Wednesday, November 24, 2010

Demolition Man

I always has this idea that if I couldn't write a best seller, then perhaps I could have a brilliant idea, sell it to Hollywood and make shedloads of money by being an ideas man. Quite how you become an 'ideas man' without knowing the right people; the ones open to ideas, never really occurred to me. But, hey, as pipe dreams go this was one of my better ones.

Of course the problem with being an ideas man is that by the time your idea is actually turned into a feature film or TV series it has been dissected, defenestrated and put back together with considerably less care and attention than Colin Clive managed in 1931. What you're left with is not a Karloff, but more likely an Ed Wood.

Joss Whedon had a good idea. He sold it to a woman called Fran Rubel Kuzui, who with her husband, made the feature film Buffy the Vampire Slayer. Go here: if you don't already know about this abomination that starred Kirsty Swanson (a relative of Gloria), Luke Perry, Donald Sutherland, Rutger Hauer and Pee Wee Herman (it also had Hilary Swank and David Arquette in it, for you people who need to know all the facts).

It would be fair to say that even though Whedon is credited as the writer on this film, he did lose most of his control and best part of his script to the talentless Kuzui family; who, it seems, felt the film would be more of a success if they made it a sort of bad teen comedy rather than a seriously funny examination of an emancipated woman. It is also fair to say that the film probably made as much money from the curious few who delighted in the strange title and opted to go and see the film rather than any good reviews it might have received - which, after extensive searching, it didn't.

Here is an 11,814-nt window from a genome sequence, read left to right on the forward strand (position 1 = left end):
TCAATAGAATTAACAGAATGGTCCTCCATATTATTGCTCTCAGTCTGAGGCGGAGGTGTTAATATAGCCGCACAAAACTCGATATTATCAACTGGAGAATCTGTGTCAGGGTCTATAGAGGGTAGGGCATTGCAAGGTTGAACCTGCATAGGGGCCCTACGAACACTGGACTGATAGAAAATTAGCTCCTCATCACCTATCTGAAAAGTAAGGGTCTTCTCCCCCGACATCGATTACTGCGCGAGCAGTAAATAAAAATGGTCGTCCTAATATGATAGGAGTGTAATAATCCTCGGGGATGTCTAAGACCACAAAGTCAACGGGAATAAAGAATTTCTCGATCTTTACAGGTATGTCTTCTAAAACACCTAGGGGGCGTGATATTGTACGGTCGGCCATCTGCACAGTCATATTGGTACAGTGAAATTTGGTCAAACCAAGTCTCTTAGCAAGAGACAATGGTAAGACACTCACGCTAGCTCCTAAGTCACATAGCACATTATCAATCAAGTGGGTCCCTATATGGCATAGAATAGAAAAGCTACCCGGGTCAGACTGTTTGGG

5 years after and Whedon was approached by some genius of a TV producer and asked if he wanted to resurrect his vampire slayer as a TV series. There were no guarantees, it was being optioned as a filler; the type of short season designed to replace televisual failures that never make it past the opening 12 or 13 episodes. It replaced a TV series called Savannah which had the distinction of having Ray (Twin Peaks) Wise in it and had managed a second season, but died a death suitable for any Buffy episode.

I remember the TV SF show Babylon 5 and how, to be fair, it managed to make it to 5 series, because with a couple of exceptions, the first season was utter crap. It was poorly acted, had substandard Star Trek ideas and very little soul; yet it went on to become one of the greatest SF TV shows of all time and feature one of the most ambitious story lines ever attempted before or after - The Shadow War. The thing about Buffy the Vampire Slayer was that the first 12 episodes of the first season were pretty dire. I remember watching a couple of them when they first appeared on British TV in 1998 and thinking, "This is shit."